The Talmud goes even further, arguing that the Psalmist, in crying out, "Bless the Lord, O my soul" is teaching: "Just as the Holy One Blessed be He fills the whole earth, so too, the soul fills the entire body."

In going out to nature, we not only find God in that external world, but we open up our own inner spiritual wells, and are completely nourished by them.

I was in a euphoric state listening to my friend read and awaken the spirit of the moment. He then read the psalm’s final verse, "Let sinners cease out of the earth, and let the wicked be no more. Bless the Lord, O my soul, Halleluyah!"

An Abrupt Transition

An army of ants in my lunch or the gathering of a dark summer storm cloud could not have disturbed me more. I was connecting with God and my soul on this beautiful mountaintop. Why was the Psalmist bugging me about sinners and the wicked? I had left those worries behind in New York City.

Indeed, as I was to discover later on, Psalms is filled with such abrupt transitions from spiritual euphoria to calls for justice (see chapters 8 and 97 for examples). That day on my New Hampshire mountain, I had no explanation for the Psalmist’s concern for sinners and evil. But when I returned home, I encountered the commentary of Metsudat David on the last verse of Chapter 104:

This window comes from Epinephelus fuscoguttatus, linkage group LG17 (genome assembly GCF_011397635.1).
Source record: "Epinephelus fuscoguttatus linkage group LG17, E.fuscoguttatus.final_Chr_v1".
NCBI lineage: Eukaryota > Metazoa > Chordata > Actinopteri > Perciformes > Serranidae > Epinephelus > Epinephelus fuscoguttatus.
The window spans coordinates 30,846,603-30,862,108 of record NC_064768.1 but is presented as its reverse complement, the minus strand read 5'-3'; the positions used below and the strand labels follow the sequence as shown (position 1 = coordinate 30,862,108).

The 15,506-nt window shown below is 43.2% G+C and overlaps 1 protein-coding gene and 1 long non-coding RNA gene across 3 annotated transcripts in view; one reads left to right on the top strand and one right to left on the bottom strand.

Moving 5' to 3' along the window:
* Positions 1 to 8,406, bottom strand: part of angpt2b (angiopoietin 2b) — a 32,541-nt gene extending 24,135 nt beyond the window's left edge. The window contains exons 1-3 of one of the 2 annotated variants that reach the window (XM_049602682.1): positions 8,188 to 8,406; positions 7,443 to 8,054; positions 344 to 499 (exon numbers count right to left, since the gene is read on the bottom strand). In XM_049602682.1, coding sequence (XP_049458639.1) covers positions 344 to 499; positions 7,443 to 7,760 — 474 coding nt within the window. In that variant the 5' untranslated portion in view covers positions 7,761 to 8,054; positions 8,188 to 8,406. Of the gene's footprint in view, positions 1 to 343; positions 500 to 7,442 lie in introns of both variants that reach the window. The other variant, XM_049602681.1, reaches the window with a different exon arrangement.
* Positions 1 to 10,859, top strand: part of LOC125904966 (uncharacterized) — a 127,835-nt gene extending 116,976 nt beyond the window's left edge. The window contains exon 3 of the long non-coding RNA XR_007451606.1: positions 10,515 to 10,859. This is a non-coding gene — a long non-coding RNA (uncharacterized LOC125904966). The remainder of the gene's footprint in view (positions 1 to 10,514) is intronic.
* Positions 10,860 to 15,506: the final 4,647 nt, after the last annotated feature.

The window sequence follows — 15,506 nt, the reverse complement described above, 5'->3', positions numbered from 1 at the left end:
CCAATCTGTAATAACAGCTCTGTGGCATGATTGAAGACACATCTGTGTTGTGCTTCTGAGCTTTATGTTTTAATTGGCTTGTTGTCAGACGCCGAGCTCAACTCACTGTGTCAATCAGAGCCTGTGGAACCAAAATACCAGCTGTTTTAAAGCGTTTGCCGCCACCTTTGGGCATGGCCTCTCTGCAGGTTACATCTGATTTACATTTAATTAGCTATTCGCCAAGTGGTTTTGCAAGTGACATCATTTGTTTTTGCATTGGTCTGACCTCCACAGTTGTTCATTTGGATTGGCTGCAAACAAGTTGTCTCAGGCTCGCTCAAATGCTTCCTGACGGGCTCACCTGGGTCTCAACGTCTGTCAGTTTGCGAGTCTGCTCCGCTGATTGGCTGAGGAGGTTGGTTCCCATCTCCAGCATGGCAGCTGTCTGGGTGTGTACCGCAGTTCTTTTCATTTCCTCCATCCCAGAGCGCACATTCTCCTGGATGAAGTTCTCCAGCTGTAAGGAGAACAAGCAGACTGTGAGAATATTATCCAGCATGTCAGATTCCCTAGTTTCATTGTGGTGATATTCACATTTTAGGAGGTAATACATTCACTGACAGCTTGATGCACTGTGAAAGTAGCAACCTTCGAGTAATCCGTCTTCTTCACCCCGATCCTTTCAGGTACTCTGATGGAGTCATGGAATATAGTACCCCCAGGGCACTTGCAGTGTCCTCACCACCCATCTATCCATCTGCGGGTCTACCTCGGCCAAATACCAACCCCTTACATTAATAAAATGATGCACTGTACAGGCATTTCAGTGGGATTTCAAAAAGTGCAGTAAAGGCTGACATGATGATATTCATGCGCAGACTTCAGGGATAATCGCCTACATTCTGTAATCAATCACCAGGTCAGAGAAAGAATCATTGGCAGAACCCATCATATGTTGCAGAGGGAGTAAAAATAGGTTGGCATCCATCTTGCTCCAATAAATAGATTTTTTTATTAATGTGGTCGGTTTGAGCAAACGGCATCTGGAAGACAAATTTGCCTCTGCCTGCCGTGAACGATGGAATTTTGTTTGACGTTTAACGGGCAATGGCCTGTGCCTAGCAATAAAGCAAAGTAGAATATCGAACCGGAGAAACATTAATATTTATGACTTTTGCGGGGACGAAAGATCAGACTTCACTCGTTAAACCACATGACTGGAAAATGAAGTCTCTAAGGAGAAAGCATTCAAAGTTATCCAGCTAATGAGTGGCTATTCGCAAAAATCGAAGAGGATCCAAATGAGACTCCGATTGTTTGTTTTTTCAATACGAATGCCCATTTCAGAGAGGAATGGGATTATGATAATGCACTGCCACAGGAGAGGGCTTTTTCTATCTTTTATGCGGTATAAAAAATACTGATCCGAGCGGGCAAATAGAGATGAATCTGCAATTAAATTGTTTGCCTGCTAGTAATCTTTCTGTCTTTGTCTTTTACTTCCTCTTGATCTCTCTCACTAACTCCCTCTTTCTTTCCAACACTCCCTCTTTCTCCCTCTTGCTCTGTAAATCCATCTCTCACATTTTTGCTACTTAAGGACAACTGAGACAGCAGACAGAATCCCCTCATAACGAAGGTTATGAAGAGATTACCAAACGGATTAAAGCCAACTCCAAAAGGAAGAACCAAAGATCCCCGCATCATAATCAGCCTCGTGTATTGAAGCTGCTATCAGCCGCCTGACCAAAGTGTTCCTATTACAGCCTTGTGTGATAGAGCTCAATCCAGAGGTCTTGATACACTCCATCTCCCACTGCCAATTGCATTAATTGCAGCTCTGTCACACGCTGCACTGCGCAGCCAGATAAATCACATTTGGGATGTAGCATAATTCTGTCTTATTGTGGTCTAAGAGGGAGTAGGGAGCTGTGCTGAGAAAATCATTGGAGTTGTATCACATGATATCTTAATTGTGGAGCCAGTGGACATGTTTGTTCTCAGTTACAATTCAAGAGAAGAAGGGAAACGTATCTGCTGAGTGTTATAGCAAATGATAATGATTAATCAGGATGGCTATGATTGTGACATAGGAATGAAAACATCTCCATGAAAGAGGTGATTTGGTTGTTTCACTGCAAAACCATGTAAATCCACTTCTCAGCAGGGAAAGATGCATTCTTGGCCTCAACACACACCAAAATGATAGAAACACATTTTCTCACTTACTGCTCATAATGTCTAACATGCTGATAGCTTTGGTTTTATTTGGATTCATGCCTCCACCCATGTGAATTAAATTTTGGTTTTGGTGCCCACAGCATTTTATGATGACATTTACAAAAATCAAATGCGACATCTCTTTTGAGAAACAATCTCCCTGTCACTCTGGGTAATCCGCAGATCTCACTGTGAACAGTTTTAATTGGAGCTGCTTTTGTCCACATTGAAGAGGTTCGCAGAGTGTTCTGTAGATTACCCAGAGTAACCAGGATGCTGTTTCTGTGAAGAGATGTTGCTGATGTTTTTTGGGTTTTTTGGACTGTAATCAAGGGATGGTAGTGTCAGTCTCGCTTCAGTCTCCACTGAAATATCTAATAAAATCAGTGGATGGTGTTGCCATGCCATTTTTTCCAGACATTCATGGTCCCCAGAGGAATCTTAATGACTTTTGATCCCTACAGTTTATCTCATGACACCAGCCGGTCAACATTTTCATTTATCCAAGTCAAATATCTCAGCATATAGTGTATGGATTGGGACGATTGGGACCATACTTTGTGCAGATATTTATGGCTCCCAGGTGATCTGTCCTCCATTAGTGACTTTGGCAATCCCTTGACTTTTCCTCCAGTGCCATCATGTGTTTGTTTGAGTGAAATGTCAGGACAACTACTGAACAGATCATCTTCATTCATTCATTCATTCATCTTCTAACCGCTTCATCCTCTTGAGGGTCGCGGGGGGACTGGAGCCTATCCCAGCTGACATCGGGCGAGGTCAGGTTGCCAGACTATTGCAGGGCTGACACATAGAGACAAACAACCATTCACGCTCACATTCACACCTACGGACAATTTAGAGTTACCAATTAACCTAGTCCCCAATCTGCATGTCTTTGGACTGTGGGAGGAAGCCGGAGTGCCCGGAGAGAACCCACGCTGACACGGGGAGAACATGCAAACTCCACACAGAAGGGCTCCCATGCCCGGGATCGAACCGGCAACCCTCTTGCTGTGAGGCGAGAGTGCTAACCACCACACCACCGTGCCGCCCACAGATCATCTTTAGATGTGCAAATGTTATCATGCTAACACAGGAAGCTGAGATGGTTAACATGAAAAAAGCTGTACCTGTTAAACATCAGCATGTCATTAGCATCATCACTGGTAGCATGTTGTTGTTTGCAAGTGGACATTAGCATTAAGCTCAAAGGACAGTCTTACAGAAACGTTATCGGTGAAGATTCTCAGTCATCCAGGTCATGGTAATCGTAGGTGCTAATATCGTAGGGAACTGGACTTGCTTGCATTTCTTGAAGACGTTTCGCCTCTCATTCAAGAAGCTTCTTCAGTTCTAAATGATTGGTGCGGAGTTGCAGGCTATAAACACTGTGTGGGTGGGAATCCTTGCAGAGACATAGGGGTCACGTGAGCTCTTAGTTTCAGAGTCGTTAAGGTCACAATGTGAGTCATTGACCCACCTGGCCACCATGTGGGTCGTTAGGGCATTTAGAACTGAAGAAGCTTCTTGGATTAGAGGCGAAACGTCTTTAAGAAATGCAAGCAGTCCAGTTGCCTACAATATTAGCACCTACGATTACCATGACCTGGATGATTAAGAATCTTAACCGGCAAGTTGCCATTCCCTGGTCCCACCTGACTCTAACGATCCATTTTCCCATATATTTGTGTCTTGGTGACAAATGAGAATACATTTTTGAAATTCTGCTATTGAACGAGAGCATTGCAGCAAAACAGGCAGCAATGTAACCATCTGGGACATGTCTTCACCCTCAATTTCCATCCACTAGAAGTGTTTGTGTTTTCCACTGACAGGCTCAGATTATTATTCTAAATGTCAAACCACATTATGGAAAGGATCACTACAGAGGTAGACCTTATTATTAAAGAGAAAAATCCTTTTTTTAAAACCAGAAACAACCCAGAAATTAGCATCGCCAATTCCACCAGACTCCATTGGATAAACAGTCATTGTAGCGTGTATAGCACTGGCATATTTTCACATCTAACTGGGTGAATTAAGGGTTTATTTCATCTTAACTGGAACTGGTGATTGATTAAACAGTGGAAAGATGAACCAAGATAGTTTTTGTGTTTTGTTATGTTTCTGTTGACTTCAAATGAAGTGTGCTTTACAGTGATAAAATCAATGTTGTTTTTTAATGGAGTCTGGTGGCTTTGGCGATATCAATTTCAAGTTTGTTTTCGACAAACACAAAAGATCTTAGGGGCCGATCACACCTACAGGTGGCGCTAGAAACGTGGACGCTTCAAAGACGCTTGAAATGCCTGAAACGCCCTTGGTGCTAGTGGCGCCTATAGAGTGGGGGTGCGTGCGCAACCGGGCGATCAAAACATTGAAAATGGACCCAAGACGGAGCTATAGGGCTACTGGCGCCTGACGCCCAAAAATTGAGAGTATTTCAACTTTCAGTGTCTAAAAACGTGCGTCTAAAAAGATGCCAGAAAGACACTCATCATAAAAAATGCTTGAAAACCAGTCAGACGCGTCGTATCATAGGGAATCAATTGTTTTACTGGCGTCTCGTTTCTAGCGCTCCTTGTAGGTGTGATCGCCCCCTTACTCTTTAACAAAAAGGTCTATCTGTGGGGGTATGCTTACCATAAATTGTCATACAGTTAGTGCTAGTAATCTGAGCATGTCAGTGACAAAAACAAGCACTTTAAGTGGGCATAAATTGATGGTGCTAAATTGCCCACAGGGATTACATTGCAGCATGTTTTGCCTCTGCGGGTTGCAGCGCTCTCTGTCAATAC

"…that sin should be no more; that is to say that people will conquer their destructive desire and will no longer sin; if so there will no longer be destructive doers of evil in the world."

This, says Metsudat David, is the ultimate prayer of the Psalmist who has found God in nature. Metsudat David sees this psalm as offering crucial, if sobering, advice.

Spiritual euphoria inspired by nature can be deceiving–it may lead you to think that all that matters is your experience on the mountaintop, encountering God. This spirituality misses the point. Nature’s beauty can be inspiring, but it must also teach you that much of the world is not this perfect, that there is great destruction and deep brokenness in need of repair and healing.

The mountaintop must compel you to pray–and work–for a better world.

We might quibble with Metsudat David’s formula for tikkun, or repair: the need for people to conquer their evil inclination. Our own prayers might include different methods for achieving tikkun. But as we each read of God’s creation this week and bring to mind our own mountaintop experiences, let those warm memories remind us that God wants us–needs us–to again and again come down from the mountain, inspired and strengthened, and get to work creating a more perfect world.